Posted in Graphic Novels, Realistic Fiction, Teen, Young Adult/New Adult

Himawari House: A glimpse of adjusting to life as an expat

Himawari House, by Harmony Becker, (Nov. 2021, First Second), $17.99, ISBN: 9781250235572

Ages 14+

A glimpse into the lives of three exchange students living in Japan, Himawari House is about the friendships, frustrations, and adjustments that come with living in a new country: in this case, Japan. Nao, Hyejung, and Tina all move into Himawari House and attend the same Japanese school, but have different reasons for being there. Nao wants to reconnect to her Japanese heritage and worries about fitting in with Japanese culture. “Too Japanese” for her American life and “Too American” to Japanese classmates, she struggles with cultural identity. Hyejung, is Korean and moved to Japan to escape her overbearing parents and their unrelenting focus on her academic success. Tina is from Singapore and struggles with connection, preferring to lose herself in fandom. Although Nao’s story is the main driver, Hyejung and Tina have fully realized, moving backstories, all explored here, along with their roommates, two Japanese brothers with widely differing personalities. The group all come together and live here at Himawari House, and the story is a slice of life look into a year in their lives, as they all live and work side-by-side, eat, fall in and out of love, go to school, and talk late into the night. The language barriers are expertly illustrated here – largely bilingual, Japanese characters appear in many word bubbles; the dialogue has a blend of English, Japanese, Korean, and Singlish (the English Creole spoken in Singapore), with a brilliant explanation of the use of accents in the story at the end.¬†Black and white artwork is largely realistic, with Chibi renderings to communicate extreme emotion. It’s a well-done character study and will be popular with teens and young adults.

Himawari House has starred reviews from Kirkus, Publisher’s Weekly, and School Library Journal.

Posted in Non-Fiction, picture books

Niki Nakayama’s blends cultures in her chef story

Niki Nakayama: A Chef’s Tale in 13 Bites, by Jamie Michalak & Debbi Michiko Florence/Illustrated by Yuko Jones, (Sept. 2021, Farrar, Straus & Giroux), $18.99, ISBN:¬†9780374313876

Ages 4-8

Niki Nakayama, the master chef behind the California restaurant n/Naka, shares her story in this lovely picture book biography from children’s book authors Jamie Michalak, Debbi Michiko Florence, and illustrator Yuko Jones. Beginning with Ms. Nakayama’s childhood in California, the story gives us 13 “bites”: 13 defining moments in the chef’s life, to parallel her 13 course menus at n/naka. The Japanese-American chef developed a love of global cuisine as a child; her mother blended Japanese and American foods and flavors together to make meals like meatloaf with soy sauce, or teriyaki turkey for Thanksgiving dinner. Ms. Nakayama began creating her own recipes as a child, eventually traveling the world to sample cuisines from different cultures. When she returned to the United States, she apprenticed as a sushi chef, ultimately opening her own restaurant, n/naka, where she now creates 13-course tasting “storytelling” menus. Back matter includes a timeline of Niki Nakayama’s life, an explanation of terms used in the story, and the chef’s own childhood wonton pizza recipe. The story flows from moment to moment in the chef’s life, touching on frustrations like having her family dote on her brother, and having her family agree to finance her first restaurant, but agree to give up her dream if it was not successful. Spreads show Nakayama and her family gathering at their own table, and families gathering to eat at n/naka, illustrating the power of community that eating together brings. Spreads show colorful foods from all over the world sprawl across pages, and diners speaking different languages as they enjoy a creative master chef’s food.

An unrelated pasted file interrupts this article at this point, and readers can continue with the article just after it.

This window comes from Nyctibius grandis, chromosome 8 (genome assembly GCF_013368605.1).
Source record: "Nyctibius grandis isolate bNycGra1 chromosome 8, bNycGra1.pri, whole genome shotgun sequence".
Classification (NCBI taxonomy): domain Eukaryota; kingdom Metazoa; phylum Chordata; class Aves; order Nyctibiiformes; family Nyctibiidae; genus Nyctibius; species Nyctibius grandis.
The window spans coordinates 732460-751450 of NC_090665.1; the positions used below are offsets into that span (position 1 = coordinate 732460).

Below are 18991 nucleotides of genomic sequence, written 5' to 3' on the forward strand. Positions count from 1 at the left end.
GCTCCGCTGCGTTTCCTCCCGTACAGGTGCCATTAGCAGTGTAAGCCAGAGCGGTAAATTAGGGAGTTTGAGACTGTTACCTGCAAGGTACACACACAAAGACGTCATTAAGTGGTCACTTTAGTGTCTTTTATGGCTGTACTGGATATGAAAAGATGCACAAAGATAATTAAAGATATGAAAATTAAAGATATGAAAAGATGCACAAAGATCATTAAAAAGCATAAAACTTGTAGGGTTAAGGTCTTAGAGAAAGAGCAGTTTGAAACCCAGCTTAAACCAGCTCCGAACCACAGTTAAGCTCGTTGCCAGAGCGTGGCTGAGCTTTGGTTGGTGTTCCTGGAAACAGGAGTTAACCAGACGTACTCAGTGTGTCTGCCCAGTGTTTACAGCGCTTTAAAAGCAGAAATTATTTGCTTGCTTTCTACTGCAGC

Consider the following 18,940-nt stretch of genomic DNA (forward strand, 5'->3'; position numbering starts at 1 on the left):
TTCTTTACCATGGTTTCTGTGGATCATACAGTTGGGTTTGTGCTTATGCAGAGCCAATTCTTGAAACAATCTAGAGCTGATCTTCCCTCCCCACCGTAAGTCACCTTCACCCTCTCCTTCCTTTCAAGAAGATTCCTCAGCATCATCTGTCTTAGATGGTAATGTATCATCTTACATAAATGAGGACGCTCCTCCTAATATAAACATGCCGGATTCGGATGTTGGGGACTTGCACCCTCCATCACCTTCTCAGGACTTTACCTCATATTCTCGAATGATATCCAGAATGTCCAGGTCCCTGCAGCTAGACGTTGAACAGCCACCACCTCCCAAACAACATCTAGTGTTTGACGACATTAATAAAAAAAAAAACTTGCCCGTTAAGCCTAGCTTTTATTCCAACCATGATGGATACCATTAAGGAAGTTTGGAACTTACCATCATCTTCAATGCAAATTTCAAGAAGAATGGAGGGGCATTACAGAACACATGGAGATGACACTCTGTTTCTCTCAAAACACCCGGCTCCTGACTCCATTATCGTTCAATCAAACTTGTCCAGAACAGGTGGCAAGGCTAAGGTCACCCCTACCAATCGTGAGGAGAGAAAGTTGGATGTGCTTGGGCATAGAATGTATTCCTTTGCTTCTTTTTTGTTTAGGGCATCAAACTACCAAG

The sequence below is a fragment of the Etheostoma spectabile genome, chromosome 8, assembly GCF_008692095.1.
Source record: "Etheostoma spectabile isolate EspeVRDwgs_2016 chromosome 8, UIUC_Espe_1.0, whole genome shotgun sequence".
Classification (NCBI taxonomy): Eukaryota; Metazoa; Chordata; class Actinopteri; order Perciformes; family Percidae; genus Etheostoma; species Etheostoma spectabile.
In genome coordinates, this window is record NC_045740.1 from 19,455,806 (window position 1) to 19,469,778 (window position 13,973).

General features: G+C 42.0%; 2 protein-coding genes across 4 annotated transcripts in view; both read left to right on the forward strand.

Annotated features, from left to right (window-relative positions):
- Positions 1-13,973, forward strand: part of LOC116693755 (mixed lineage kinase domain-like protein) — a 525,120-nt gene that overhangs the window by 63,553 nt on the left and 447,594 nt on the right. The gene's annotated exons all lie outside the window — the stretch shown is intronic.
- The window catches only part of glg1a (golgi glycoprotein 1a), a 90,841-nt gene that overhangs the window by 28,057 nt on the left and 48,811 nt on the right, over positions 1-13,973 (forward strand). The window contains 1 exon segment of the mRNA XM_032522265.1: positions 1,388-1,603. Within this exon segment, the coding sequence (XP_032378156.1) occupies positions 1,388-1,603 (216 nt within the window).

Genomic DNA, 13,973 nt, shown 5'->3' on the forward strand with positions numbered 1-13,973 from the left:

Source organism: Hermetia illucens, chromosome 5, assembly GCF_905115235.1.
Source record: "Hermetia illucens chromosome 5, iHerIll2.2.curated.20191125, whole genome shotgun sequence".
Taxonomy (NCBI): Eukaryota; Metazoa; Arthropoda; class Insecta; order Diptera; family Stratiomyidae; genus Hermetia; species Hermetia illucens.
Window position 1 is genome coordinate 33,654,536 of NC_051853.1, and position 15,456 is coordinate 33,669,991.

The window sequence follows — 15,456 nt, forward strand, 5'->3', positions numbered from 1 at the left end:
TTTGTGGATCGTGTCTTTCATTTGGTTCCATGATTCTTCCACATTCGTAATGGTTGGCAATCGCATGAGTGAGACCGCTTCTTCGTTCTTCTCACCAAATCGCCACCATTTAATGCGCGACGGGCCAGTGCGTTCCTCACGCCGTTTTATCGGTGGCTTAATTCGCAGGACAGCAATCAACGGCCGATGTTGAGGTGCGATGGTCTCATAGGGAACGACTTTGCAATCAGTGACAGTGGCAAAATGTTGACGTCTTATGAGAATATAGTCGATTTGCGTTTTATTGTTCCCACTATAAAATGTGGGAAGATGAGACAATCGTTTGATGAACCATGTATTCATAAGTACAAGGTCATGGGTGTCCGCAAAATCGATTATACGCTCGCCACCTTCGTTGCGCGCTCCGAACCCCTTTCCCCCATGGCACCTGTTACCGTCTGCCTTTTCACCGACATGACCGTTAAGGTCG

You can visit n/naka’s website and see Chef Nakayama’s profile; you can see a promo for her Chef’s Table episode on Netflix below.

 

 

Posted in Non-Fiction

Write to Me: Letters from Japanese American Children to the Librarian They left Behind

Write to Me: Letters from Japanese American Children to the Librarian They left Behind, by Cynthia Grady/Illustrated by Amiko Hirao, (Jan. 2018, Charlesbridge), $16.99, ISBN: 9781580896887

Recommended for readers 5-10

Inspired by a true story, Write to Me tells the story of Clara Breed, a children’s librarian who corresponded with her Japanese American patrons when they were sent to internment camps during World War II. She gave them postcards to let her know where they were; she visited them, wrote to them, and sent them books and crafts to help ease their minds during their confinement. She advocated for those children by writing articles and attending rallies, advocating for her kids. When the kids came home, she was waiting for them – and they came to her. She was comfort in a cruel time. Write to me tells the story of Clara Breed through conversations with her library kids; muted pencil art illustrates life in the prison camps, with excerpts from actual letters on each page to show the passage of time. Endpapers display photos from the period, including family arrivals at the camps and evacuation notices for Japanese Americans. An author’s note features a photo of Clara Breed and two of her patrons, taken at a reunion in 1991. There’s a timeline of Clara Breed’s life, including links to her articles on the war, relocation, civil liberties, and human rights, and a selected history of the Japanese People in the United States. Source notes, bibliography, and further reading are available. A touching book about a woman who touched lives, and a nice addition to biography collections.